FRINGE 101: FIBER | Yarn Tassels, Poms & Wall Hanging | Carli Vergamini | Skillshare

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FRINGE 101: FIBER | Yarn Tassels, Poms & Wall Hanging

teacher avatar Carli Vergamini, up-cycler extraordinaire

Watch this class and thousands more

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Taught by industry leaders & working professionals
Topics include illustration, design, photography, and more

Watch this class and thousands more

Get unlimited access to every class
Taught by industry leaders & working professionals
Topics include illustration, design, photography, and more

Lessons in This Class

    • 1.



    • 2.

      Supplies & Sourcing Materials


    • 3.

      Wrapping Tecnhiques


    • 4.

      Add A Tassel


    • 5.

      Add A Pom Pom


    • 6.

      Finding Inspiration & Sketching


    • 7.

      Getting Started


    • 8.

      Finishing Touches


    • 9.

      Adapting What You've Learned


    • 10.

      Final Thoughts


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About This Class

FRINGE 101: Fiber

Learn how to make yarn tassels, pom poms & a fringe wall hanging!

This course is part one of a multi-part series where we'll be experimenting with all types of fringe.  In this class we'll be exploring the basics of fringe made with fiber {AKA yarn}.

Throughout the course we'll be talking about different materials & types of yarn to use, creative ways to source your materials, finding inspiration, several techniques to create projects like tassels & pom poms + eventually lead up to designing & making your very own tassel wall hanging.

Click here to shop for some of my favorite supplies.

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Meet Your Teacher

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Carli Vergamini

up-cycler extraordinaire


Hello, I'm Carli.  Lover of sprinkles, known to cry when laughing & often found writing run on sentences on Instagram.

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Level: Beginner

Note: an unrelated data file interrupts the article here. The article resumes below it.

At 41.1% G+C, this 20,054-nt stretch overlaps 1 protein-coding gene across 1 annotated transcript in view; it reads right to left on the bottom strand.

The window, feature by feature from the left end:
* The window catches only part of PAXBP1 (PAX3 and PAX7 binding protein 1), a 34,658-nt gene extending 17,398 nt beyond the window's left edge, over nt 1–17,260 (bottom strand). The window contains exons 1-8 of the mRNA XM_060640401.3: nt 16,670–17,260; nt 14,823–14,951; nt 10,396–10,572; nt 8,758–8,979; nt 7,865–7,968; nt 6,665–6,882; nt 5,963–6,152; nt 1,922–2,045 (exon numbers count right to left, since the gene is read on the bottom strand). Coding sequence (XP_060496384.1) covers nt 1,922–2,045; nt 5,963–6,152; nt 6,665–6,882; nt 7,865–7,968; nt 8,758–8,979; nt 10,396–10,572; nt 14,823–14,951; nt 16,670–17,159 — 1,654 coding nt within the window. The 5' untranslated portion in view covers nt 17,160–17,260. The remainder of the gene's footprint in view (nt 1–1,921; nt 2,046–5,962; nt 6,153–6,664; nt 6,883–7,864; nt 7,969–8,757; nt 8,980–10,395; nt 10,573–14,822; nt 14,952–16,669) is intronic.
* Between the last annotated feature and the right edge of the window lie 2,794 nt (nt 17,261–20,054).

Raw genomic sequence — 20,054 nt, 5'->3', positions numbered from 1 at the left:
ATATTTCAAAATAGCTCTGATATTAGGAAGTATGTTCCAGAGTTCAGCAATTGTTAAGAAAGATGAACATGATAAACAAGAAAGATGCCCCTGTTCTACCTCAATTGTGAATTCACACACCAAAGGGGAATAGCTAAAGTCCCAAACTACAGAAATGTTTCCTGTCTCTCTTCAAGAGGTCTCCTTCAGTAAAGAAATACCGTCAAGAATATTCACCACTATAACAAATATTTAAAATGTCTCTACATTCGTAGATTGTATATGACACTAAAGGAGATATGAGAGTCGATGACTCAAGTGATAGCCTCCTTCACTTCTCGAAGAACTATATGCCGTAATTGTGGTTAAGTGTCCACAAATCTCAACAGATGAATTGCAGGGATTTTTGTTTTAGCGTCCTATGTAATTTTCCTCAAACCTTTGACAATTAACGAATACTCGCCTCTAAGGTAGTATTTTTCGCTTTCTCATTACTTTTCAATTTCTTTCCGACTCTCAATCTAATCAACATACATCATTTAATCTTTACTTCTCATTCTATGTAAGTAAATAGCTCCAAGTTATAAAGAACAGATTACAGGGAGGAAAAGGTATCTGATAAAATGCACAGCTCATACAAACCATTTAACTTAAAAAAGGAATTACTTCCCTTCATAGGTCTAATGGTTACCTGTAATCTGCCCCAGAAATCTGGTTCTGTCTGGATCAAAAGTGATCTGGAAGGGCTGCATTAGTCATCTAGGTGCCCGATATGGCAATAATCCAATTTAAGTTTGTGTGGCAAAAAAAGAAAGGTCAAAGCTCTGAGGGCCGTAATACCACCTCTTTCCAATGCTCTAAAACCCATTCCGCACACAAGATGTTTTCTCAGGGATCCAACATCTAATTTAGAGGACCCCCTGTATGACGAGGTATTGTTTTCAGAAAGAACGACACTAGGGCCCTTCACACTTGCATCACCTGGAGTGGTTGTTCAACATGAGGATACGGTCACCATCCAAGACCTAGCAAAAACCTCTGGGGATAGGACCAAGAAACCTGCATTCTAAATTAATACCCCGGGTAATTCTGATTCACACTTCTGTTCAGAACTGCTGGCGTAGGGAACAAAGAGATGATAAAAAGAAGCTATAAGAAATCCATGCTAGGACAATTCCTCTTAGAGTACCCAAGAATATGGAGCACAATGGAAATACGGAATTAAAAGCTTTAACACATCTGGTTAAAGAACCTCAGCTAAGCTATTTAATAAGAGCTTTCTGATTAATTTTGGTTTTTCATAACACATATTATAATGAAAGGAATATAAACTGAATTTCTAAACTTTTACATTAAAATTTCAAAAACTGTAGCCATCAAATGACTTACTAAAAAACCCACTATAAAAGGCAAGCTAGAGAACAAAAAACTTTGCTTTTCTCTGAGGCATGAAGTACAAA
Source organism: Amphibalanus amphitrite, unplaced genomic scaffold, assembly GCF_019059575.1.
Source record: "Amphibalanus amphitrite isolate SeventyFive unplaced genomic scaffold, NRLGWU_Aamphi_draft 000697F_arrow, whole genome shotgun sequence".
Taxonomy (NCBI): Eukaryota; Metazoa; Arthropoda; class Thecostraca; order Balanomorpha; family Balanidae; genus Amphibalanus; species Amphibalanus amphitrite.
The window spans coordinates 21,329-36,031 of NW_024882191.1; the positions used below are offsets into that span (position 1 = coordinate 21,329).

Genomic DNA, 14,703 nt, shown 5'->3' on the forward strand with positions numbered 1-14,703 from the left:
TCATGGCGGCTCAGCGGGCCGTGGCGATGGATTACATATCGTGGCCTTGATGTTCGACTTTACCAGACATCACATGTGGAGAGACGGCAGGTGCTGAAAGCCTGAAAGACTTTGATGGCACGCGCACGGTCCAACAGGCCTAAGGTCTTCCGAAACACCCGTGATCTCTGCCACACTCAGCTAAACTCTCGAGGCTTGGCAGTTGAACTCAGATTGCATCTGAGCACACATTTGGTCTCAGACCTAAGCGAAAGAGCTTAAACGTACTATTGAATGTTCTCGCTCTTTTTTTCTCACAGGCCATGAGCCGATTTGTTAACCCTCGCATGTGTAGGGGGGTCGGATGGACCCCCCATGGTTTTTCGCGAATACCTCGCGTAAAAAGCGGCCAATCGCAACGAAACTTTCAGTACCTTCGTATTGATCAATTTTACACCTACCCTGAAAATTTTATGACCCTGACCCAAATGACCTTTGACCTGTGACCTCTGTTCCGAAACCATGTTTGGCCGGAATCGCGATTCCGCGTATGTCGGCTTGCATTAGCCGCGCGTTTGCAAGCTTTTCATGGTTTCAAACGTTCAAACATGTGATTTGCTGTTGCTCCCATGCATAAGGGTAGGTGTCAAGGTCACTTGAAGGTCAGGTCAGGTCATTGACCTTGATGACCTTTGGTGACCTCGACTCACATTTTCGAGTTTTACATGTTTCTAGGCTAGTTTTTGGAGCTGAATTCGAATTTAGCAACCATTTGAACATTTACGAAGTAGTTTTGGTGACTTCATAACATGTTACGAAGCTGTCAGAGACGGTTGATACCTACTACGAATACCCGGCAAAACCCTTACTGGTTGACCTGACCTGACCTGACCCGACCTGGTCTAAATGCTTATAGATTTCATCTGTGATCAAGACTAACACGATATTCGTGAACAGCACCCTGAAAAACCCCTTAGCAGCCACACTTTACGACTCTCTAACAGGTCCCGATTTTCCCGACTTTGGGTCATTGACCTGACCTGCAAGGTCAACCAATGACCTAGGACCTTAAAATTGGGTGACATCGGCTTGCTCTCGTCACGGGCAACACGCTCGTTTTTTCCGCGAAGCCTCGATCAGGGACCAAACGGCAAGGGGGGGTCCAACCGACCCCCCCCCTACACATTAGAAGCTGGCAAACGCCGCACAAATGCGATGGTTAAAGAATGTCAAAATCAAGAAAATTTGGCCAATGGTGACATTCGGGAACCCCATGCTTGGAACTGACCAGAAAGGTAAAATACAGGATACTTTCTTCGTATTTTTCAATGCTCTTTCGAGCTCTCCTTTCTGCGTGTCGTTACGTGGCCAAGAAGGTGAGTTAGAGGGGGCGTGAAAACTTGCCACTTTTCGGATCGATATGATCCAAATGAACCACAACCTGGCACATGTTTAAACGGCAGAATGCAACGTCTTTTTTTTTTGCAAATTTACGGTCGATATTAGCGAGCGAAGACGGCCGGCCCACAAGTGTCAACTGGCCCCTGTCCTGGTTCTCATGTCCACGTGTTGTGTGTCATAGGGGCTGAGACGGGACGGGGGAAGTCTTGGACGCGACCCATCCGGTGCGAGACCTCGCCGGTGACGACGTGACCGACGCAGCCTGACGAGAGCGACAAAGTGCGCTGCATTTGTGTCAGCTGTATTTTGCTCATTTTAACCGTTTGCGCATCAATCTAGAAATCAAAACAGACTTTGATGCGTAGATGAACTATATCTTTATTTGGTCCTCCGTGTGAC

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1. Intro: I'm Carli, the founder and designer behind Crave, a business based on the mantra that up-cycling is cool. I design and sell modern accessories made from vintage leather jackets, manage an online store front, teach in-person workshops, and I'm new to the Skillshare scene where I'm excited to be sharing some of my favorite tools and techniques with you via the world of How To videos. This course is part 1 of a multi-part series, where we'll be experimenting with all types of fringe. In this class, we'll be exploring the basics of fringe made with fiber. Throughout this course, we'll be talking about different materials and types of yarn to use, creative ways to source your materials, finding inspiration, several techniques to create projects like tassels and pom pom, and eventually lead up to designing and making your very own tassel wall hanging. Add it to a gallery wall, make it a statement, peace in your home or give it to a friend. I don't really care what you do with it as long as you have fun making. I'll also be walking you through how to adapt these techniques to make all sorts of other cool projects. Let's get started. I can't wait to see what you create. 2. Supplies & Sourcing Materials: To create this project, you'll need the following materials, most of which can be found at your local craft store. A few colors of yarn, a scrap of leather, a piece of cardboard, a wooden dowel, a hammer, sharp scissors, and some nails. Let's talk about yarn for a hot minute. There are two types of fibers, natural and synthetic. For this project, I personally prefer working with natural yarns because I like the way they look. The most common of which are cotton and wool. The most common fiber content you'll see at your local craft store is acrylic, this works just fine for this project. Consider getting resourceful when it comes to sourcing your materials. One of my favorite places to find yarn is at a secondhand store. They're typically lots of colors and fibers to choose from, it's usually way less expensive, and you're turning someone else's trash into a new treasure. If you really want to get crafty, think about upcycling an old scarf or a sweater. Simply start unraveling from the bottom, stretch the yarn tightly around a sturdy object as you go, dampen in the fibers so that the kinks will release as it dries. I've found that wrapping the yarn around a metal waste basket works the best. This way I can submerge the whole thing in water, spray it down with the hose or steam it with my iron to release all of the wrinkles. Pro tip when using this method, search for a sweater in a chunky weight that is not serged at the seams. Otherwise, you'll end up with a lot of tiny pieces of yarn, and it's easiest to work with one continuous piece. While you're thrifting, look for an old leather jacket. You can cut it apart and use it for the strap. Also consider sourcing leather scarfs from a local leather goods company, a pollster or tannery that would otherwise be thrown out. 3. Wrapping Tecnhiques: A typical Tassel wall hanging is comprised of one of two methods. The single wrap or the multi wrap. Both are the same method, just different amounts of strands and different end result. To experiment with this process, you will need yarn, a wooden dowel, and scissors. To complete the single wrap, simply take one piece of yarn, at least 15 inches long, fold the strand in half and place behind the wooden dowel. Then take the two stray ends and string through the loop you just created. Pull the two ends tight and you've just created your first loop. Makes sure that you loop from the same direction each time. Let's try it again. Take another piece of yarn, fold the strand in half and placed behind the wooden dowel. Take the two strands and string through the loop. Pull tight. Okay, a little faster this time. Take another string, fold it in half, place behind the wooden dowel. Take the two strands and string through the loop. Same thing with the multi wrap. This time we'll try it with five strands of yarn. Fold all five strands in half, and placed behind the wooden dowel. Take the 10 stray ends and string them through the loop. Pull tight. Now with 10 strands, fold them all in half, place behind the dowel, loop all the ends through and pull tight. See the difference between the single and multi? Also notice the difference between the front and the back. Your design can include one or both methods, experiment and have fun. 4. Add A Tassel: Just when you thought this couldn't get any fringe here, we're going to add a guaran tassel into the mix. For this step, we will need yarn, a piece of cardboard and scissors. You'll need a piece of cardboard approximately three inches wide by one inch longer than your desired tassel size. I'm using a piece that measures three inches by five inches, which I will use to create a four inch tassel. Starting at the bottom of the cardboard, wrap your yarn around the long way. The more revolutions, the beefier the tassel. When using a mid weight yarn, about 20 drops will do the trick. Unless you're hoping for a lopsided look, keep track of the number of revolutions when making multiple tassels. This will keep them looking consistent. Finish wrapping at the bottom of the cardboard as well. Next, carefully slide the yarn off of the cardboard. Cut another piece of yarn at least twice the length of where the tassel will hang on you're finished piece. For now I'm using about 30 inches just for example sake. Thread the yarn through the bundle you've just removed from your cardboard and tie it in a knot. Slide the knot into the yarn bundle to hide it. Later on we'll use the same wrapping technique we learned earlier to attach this tassel to our wooden dowel. Now it's time to define the tassel. Cut another piece of yarn, at least 15 inches long. I'm using a contrasting color so it's easier to see. Make a loose U-shape with both ends pointing towards the top of the tassel. One side should be much longer than the other. Cross the long end over and hold in place with your thumb. Wrap securely around the yarn bundle, about five or six times. Make sure to keep it as tight as possible. Come back around towards the front of the bundle and slide through the original loop. Pull taught, grab onto the shorter string up top, and pull. This secures the wrap without leaving a visible knot. It's tricky. So let's watch this again. Make a loose U-shape with both ends pointing towards the top of your tassel. One side is going to be longer than the other. Cross the long end over, and hold it in place with your thumb. Wrap the yarn tightly around the tassel about five or six times. Come back around her into the front end, slide through the original loop, grab onto the shorter string and pull. Snip both threads close to the new yarn wrap, and adjust accordingly to hide the ends. Voila. Lastly, cut the tassel loops and trim so that all ends are even. Now you've got yourself a mighty fine looking tassel. 5. Add A Pom Pom: Tackled the tassel onto the palm. For this step, we will need yarn, a piece of cardboard, scissors, and potentially a sewing needle. This time we'll be wrapping around the short end of the cardboard. Start on either end. The more revolutions beefier the palm. We will start with 75 revolutions up to 100 or more for a denser version. As you are wrapping, consider experimenting with different colors for a color black book or a variegated yarn for a speckled book. When you finish wrapping, clip the yarn on either end of the cardboard. Carefully, slip the yarn off the cardboard. We are going to tie a knot in the middle of the bundle as tight as humanly possible without breaking the yarn. Take a piece at least 10 inches long plus twice the length you want the palm to hang on your finished piece. Later on we will use this piece to attach the palm to a wooden dowel. Tie a tight single knot in the middle of your yarn roll. Flip the entire bundle over and tie a surgical knot. This is a single knot, but loop the yarn through twice instead of just once. Let me show you again. Tie a single knot, flip it over a surgical knot. It is a regular knot, but loop it through twice. Pull as tight as possible. Flip back over to where you started and tie a super tight double knot, triple if you really want to seal the deal. I can't stress this enough. Tie it as tight as possible. Cut the loops of your bundle. Smash it in the middle and cut a rough circle around the entire palm. Be sure to avoid the middle yarn as this is what we will be using to attach it later. If you do accidentally snip your hanging thread, no worries, we will just need a sewing needle, the large enough to fit a new piece of the yarn through. Continue to trim a spherical motion until it is the desired density. Spread your yarn through the center of the top. Tie the two ends in a knot and carefully tie the knot as best you can. I should have warned you this can be very addicting. 6. Finding Inspiration & Sketching: Now that you have a basic understanding of how a Tassels wall hanging is constructed. It's time to start planning for your project. For this step, all you need is an open mind, and open eyes, although paper, pen, and markers or color pencils may come in handy. Before diving into your project, finding inspiration is a great place to start. The yarn aisle can be daunting, but having a general color palette can help make the process feel pain-free. Pinterest is a great tool when searching for color inspiration or finding the shape you want to create with your wall hanging. I recommend creating a specific board to keep your ideas for this project organized. Simply search for color palette or color inspiration for a ton of great options, or get more specific with terms like a vintage color schemes or modern colors, or kick it old school and avoid the computer screen. Keep your eyes peeled throughout every day life for exciting ways to pair color. Nature is the OG source for inspiration, but also consider buildings, advertisements, packaging, or your own closet when searching for your muse. Once you've decided on a color palette, I find it best to start sketching out your idea on paper. Play around with the order of colors and the shape of your wall hanging. Continue to play around. Nothing has to be permanent or final here. Getting inspired, share your inspiration or link to your Pinterest board in the community or class project section. See you at the next step. 7. Getting Started: Let's get started. For this step, we will need two to five colors of yarn, a wooden dowel, and scissors. Before we start cutting yarn, it's a good idea to get a feel for the size of your project. Know where you want to hang it already, get a rough measurement of how long you'd like the piece to hang. Take the longest measurement and multiply that by two, then add two inches to figure out how long to cut each piece of yarn. We'll be folding each section of yarn in half, hence the multiplying by two, and attaching it to the dowel. Adding this extra two inches accounts for wrapping the yarn and then trimming the ends when we're done. Here's an example. If we know we want our yarn to hang down 12 inches, we will multiply 12 by 2 to get 24 and add an additional two inches to get 26. We'll be cutting 26 inch pieces of yarn and we'll need about 75 to 100 strands. Start by cutting a few pieces of yarn and laying them out as you go. This way, you'll get a good visual of the finished piece and can make any necessary changes. See, it's starting to look like our sketch. Start looping your yarn in whichever way you prefer, either from front to back or from back to front. Just make sure to loop it in the same direction each time for a consistent look. Again, nothing is permanent. You can change colors and patterns as you go. I like to get my base down before adding any additional flourishes like tassels or pom poms. Once your wrapping is complete, lay it on a flat surface and smooth out all of the strands as best as you can. Trim the ends into your desired shape. You may find it easier to hang and then trim any stray ends that way. Now, I'll add my tassel and it's starting to almost look complete. 8. Finishing Touches: You're fringe is looking great. Now, it's time to make it hangable. For this step, we will need; your wall hanging, a scrap of leather, a hammer, scissors, and two nails. We will be cutting our scrap of leather to measure approximately three eighths of an inch by 18 inches. We need to make sure it's long enough to reach each side of the wooden towel. You can cut your leather piece to be longer if you like, it will make the piece hang lower. I've marked a rough guideline of where to cut. Be sure to use sharp scissors. Now it's time to attach the leather strip to your finished wall hanging. Simply line up the leather with the center of the wooden dowel. Hold in place with lining up the nail with the center of the leather strip. Carefully tap the nail into place to get it started. Then secure with a few firm pounds. Flip dowel over and repeat on the other side, make sure your leather strip isn't twisted. Take a peek at all your hard work. It looks great. I think you'll be able to take it from here to hang. 9. Adapting What You've Learned: Start looking around your home and you'll notice all sorts of things that could use some fringe, a throw pillow, a basket, a door knob. Anything with a handle of MOOC or a surface to so is an excuse to attach a palm or a tassel. I've got Pinterest boards dedicated to all sorts of inspiration. There are so many ideas. Here are a few examples of projects I've tried and you can to. Make the tassels and palms the same way we learned earlier. Then just attach to a pillow using a needle and thread. You seriously have all the skills you need. Make three yarn tassels and loop them the same way you did around your fringe wall hanging. This time just attaching them to a gold ring. I cut another strip of leather and punched a hole at either end to allow a nail to fit through for easy hanging. Attach compounds to a basket using needle and thread. These are made from old t-shirts. How great is this? Again, you already have all the skills and techniques you need. Loop yarns around an open weave basket the same way we looped around the wooden dowel. Keep an eye out when you're searching online or shopping in a store. Closely examine other work and see how you can adapt the same ideas while adding your own spin to it. Chances are you'll be able to create some really cool stuff. 10. Final Thoughts: Thanks for following along with my first Skillshare class. I hope you've enjoyed learning about all you can do with fiber fringe. I'd love to see your projects, and your inspiration, and progression along the way. Please post any photos of your creations and process in the your project portion of this class. I'll be sure to comment with any feedback along with sharing some of my favorites on my Instagram stories. Also, be sure to check out all projects to see what others are creating. Follow me on Skillshare to say updated on the newest class offerings. Spoiler alert, there will be more fringe. Happy crafting.